The idea that a government mandate will create greater progress than the cost-of-fuel incentive seems a little odd. But that is the way they see things in Washington, including the “odd” part.
Throwing carbon dioxide output reduction into that mix seems a little excessive, but the two are closely related. The more fuel you consume in today’s truck, the greater the carbon output. So it seems to make sense that they should be tied together, sort of.
What makes little sense is that the latest mandate is to implement a significant fuel economy and carbon emissions improvement standard within the next two years. The problem is the unintended consequences that always seem to accompany mandates. First, it will cost significantly more to field a new truck with the ability to meet the fuel economy and CO2 standards.
Second, truck owners and major fleets will make a value judgment on their cost of operation for new vehicles vs. keeping their old ones. Most will hang on to the old ones. That will cause another huge drop in new truck sales, like the 2007 EPA mandate did by more than 70 percent.
That scenario will most certainly reoccur when the new regulations come into effect. The downside is that very few of the new vehicles will be purchased so very little new technologies will hit the field. Trucks will be kept for longer periods of time, causing the degradation of low-emission solutions due to age and wear. Service and maintenance will be booming, for those in that business.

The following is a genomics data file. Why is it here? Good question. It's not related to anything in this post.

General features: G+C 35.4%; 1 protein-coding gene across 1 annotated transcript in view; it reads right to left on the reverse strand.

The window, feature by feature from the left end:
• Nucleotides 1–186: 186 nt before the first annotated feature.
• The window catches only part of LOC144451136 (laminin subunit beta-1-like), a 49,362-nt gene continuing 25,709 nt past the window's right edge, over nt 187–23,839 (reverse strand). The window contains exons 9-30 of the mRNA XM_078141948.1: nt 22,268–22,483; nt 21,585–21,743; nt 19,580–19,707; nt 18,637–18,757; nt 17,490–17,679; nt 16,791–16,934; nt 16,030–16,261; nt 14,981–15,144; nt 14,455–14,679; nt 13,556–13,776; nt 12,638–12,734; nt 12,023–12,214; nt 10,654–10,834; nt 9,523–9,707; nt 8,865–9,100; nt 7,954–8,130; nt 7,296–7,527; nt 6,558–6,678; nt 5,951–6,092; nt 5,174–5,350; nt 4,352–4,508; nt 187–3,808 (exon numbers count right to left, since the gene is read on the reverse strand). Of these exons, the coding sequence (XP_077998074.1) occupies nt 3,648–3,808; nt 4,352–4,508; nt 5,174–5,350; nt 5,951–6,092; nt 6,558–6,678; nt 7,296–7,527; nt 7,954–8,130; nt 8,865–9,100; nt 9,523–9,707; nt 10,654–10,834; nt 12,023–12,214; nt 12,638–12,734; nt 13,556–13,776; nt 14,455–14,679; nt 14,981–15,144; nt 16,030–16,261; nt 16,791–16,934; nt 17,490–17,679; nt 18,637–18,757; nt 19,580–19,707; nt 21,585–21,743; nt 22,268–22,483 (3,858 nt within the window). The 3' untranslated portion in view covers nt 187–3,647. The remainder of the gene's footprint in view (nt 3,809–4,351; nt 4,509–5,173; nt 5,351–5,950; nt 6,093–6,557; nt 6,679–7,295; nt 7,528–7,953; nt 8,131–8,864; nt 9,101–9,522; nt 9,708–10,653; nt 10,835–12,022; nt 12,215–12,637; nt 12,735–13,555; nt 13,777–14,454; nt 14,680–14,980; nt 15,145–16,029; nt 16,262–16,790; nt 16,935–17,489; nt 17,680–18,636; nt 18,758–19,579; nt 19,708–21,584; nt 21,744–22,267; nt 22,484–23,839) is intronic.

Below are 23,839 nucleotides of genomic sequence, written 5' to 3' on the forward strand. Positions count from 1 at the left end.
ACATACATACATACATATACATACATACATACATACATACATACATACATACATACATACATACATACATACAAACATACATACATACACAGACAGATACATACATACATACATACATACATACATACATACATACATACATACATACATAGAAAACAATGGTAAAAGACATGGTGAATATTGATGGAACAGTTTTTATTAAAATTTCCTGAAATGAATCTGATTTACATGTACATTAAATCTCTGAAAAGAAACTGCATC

Trucking is a business, and a business runs efficiently or ceases to exist.
Fuel economy and emissions have greatly improved over the past few years as the newer engines enter the field. We were already on a path for improved fuel economy over the past 20 years, from 2½ to 3 mpg to 7 mpg in most operations. This was driven by cost effectiveness requirements of the truck owners.
With that improved fuel economy comes a significant reduction in carbon emissions; with or without the regulation.
Infrastructure improvements could greatly reduce fuel consumption and emissions of cars and trucks. This is a nation that grew and currently thrives because of our incredible mobility.
Drive down the Kennedy Expressway in Chicago sometime and try to envision it with an average speed of 55 mph for all vehicles. If there were sufficient roads and infrastructure to accommodate today’s vehicle population, trucks and cars would spend little time in gridlocked traffic.
Excessive idling is another target of the law makers. Most idling is done sitting in traffic and consumes massive amounts of fuel and generates tons of CO2.
Perhaps the government could try to use the hundreds of billions collected in fuel taxes to build the roads and bridges that they always told us they were collecting it for - but now I am dreaming.
However, building roads and bridges is a legitimate function for the government. Government should not be telling a fleet owner that he needs to get better fuel economy.
That is the equivalent of telling a 16-year-old boy that he is mandated by law to look at pretty girls.
As all three of my boys would have told me at that age: “Duh!”
[ callout ]
Regardless of private sector concerns for the economics of some of the more bizarre things written into legislation, much of it makes its way into law, and all industry and employment suffers as a result.
[ author bio – new ]
Tim Kraus is president and chief operations officer of the Heavy Duty Manufacturers Association (HDMA). HDMA is the heavy duty market segment association of the Motor & Equipment Manufacturers Associations (MEMA). HDMA exclusively represents the interests and serves heavy duty product manufacturers. Prior to joining HDMA, Kraus served as director of sales and marketing at Triseal Corp.
Despite things being more involved these days